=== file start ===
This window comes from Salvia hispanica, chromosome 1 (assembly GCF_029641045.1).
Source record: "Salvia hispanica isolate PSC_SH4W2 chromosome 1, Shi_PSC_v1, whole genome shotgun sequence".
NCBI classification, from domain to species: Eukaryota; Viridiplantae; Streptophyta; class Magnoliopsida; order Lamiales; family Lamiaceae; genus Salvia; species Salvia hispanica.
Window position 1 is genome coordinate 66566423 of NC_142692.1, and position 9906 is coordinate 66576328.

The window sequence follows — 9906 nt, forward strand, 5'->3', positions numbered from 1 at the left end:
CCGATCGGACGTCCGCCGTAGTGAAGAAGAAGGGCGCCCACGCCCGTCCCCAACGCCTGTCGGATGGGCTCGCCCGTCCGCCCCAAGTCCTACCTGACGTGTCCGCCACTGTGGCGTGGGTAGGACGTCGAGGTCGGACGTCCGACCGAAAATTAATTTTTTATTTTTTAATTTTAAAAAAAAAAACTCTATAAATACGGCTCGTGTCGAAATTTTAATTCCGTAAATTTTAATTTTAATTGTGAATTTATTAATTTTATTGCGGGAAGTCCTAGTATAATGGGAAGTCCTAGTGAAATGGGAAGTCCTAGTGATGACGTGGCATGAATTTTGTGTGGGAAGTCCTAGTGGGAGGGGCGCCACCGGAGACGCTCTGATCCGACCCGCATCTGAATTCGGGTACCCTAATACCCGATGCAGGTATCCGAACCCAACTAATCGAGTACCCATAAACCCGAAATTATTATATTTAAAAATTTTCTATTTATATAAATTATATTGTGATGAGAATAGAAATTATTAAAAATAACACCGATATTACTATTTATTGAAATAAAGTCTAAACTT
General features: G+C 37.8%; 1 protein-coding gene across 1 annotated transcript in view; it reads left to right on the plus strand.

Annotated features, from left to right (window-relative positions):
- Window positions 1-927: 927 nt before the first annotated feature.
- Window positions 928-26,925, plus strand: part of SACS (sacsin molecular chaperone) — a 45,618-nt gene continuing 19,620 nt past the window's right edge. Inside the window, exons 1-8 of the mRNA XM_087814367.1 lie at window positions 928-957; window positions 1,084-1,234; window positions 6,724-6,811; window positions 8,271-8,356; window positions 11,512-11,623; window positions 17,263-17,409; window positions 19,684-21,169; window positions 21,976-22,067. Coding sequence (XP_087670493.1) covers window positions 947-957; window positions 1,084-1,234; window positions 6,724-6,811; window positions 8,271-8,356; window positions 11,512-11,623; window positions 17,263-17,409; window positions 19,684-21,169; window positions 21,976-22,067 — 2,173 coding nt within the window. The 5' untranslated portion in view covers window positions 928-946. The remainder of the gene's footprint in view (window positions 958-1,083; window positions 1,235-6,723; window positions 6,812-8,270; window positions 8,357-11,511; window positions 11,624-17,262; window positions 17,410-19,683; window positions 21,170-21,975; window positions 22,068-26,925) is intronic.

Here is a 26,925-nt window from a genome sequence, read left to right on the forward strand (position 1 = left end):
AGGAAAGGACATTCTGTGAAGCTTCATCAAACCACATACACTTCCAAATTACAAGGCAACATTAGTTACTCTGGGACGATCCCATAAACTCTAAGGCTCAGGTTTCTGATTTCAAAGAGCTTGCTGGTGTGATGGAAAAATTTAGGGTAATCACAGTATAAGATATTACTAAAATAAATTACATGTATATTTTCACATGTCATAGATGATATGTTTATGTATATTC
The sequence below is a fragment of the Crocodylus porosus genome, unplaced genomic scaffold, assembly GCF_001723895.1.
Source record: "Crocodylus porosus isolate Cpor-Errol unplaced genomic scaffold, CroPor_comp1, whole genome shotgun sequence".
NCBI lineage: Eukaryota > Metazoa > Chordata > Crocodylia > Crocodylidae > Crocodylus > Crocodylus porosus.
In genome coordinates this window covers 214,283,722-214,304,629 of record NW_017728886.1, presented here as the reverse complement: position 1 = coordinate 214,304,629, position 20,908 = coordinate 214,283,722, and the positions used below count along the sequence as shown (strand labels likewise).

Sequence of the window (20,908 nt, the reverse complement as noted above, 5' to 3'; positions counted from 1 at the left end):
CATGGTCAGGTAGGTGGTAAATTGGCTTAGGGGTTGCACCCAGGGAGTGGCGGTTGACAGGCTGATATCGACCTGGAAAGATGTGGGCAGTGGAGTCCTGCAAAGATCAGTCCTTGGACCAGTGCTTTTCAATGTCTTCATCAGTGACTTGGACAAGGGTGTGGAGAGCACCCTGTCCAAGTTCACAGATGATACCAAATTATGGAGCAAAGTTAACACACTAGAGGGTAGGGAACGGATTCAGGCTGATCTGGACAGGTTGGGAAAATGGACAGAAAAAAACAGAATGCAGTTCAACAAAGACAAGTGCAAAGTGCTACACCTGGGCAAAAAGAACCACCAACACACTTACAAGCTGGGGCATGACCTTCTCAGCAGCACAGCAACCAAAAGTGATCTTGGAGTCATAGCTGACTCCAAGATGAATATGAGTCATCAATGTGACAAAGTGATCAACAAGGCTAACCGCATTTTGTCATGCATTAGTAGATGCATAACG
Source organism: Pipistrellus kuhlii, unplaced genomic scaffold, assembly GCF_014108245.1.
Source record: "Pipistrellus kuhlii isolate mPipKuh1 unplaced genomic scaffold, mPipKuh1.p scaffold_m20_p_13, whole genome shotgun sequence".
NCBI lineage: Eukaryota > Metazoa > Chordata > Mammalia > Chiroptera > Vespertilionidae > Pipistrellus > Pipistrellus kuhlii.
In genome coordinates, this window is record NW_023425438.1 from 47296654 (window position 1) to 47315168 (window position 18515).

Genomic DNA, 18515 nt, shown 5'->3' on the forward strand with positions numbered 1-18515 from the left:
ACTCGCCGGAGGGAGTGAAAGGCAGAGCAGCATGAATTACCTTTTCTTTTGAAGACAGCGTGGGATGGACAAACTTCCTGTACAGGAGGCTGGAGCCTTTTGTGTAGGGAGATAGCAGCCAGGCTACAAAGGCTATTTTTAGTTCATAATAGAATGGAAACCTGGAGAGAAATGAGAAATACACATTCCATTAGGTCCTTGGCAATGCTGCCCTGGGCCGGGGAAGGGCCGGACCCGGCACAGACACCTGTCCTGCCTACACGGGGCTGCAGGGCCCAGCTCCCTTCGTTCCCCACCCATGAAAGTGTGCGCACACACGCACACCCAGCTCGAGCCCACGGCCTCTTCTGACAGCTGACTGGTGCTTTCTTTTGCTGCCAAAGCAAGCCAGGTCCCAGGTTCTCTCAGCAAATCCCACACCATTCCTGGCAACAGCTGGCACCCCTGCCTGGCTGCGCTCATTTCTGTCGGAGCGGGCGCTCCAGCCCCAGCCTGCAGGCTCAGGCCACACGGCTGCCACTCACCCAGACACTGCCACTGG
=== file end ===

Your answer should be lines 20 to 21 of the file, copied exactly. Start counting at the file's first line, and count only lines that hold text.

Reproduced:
Source record: "Pipistrellus kuhlii isolate mPipKuh1 unplaced genomic scaffold, mPipKuh1.p scaffold_m20_p_13, whole genome shotgun sequence".
NCBI lineage: Eukaryota > Metazoa > Chordata > Mammalia > Chiroptera > Vespertilionidae > Pipistrellus > Pipistrellus kuhlii.